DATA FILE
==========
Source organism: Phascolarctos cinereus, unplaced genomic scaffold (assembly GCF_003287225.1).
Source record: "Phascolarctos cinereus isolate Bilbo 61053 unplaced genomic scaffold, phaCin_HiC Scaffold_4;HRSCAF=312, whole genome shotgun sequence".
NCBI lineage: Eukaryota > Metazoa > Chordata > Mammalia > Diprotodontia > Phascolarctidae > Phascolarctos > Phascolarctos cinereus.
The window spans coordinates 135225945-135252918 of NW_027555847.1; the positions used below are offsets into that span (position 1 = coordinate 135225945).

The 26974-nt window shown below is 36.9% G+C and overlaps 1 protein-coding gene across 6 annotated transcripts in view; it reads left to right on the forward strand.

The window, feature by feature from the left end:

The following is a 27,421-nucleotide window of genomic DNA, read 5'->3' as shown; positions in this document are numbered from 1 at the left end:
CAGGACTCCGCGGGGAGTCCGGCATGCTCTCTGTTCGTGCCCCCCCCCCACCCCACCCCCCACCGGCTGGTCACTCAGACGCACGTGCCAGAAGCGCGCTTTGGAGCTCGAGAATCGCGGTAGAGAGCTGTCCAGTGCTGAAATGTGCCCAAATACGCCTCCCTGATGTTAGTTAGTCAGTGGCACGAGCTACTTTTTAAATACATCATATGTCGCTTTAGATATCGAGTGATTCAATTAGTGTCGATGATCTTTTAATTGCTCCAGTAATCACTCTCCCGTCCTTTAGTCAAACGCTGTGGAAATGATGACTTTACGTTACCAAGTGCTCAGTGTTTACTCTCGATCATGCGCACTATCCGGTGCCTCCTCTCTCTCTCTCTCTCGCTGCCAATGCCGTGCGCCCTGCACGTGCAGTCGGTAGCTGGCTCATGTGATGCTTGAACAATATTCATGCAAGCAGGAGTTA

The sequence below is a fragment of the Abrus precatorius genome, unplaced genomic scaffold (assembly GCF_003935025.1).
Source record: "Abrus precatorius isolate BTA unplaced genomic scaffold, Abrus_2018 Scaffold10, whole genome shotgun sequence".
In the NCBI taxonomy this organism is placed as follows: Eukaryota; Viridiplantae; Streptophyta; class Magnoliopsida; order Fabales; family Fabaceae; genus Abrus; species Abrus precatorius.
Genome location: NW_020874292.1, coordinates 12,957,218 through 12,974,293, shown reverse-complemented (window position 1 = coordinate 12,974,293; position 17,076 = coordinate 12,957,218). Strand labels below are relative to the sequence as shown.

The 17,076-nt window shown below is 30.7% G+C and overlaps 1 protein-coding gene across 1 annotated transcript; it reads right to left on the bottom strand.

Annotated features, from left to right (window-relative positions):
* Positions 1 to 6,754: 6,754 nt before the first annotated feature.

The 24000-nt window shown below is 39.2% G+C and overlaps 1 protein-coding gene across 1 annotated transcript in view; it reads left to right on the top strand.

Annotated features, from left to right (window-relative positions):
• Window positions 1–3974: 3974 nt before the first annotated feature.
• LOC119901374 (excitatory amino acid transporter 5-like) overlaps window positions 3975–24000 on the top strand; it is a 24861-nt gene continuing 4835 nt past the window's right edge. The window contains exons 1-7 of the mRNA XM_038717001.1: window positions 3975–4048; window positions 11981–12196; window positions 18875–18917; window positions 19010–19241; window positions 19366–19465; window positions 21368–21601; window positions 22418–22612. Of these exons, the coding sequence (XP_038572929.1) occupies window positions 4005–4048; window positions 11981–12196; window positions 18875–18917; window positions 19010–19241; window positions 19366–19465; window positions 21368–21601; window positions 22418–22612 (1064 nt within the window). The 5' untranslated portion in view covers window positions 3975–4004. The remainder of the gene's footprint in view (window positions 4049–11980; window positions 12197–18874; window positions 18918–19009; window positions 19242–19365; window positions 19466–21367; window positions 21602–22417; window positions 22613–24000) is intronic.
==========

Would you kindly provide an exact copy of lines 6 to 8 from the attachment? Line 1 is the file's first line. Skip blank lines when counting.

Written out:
The window, feature by feature from the left end:

The following is a 27,421-nucleotide window of genomic DNA, read 5'->3' as shown; positions in this document are numbered from 1 at the left end:
CAGGACTCCGCGGGGAGTCCGGCATGCTCTCTGTTCGTGCCCCCCCCCCACCCCACCCCCCACCGGCTGGTCACTCAGACGCACGTGCCAGAAGCGCGCTTTGGAGCTCGAGAATCGCGGTAGAGAGCTGTCCAGTGCTGAAATGTGCCCAAATACGCCTCCCTGATGTTAGTTAGTCAGTGGCACGAGCTACTTTTTAAATACATCATATGTCGCTTTAGATATCGAGTGATTCAATTAGTGTCGATGATCTTTTAATTGCTCCAGTAATCACTCTCCCGTCCTTTAGTCAAACGCTGTGGAAATGATGACTTTACGTTACCAAGTGCTCAGTGTTTACTCTCGATCATGCGCACTATCCGGTGCCTCCTCTCTCTCTCTCTCTCGCTGCCAATGCCGTGCGCCCTGCACGTGCAGTCGGTAGCTGGCTCATGTGATGCTTGAACAATATTCATGCAAGCAGGAGTTA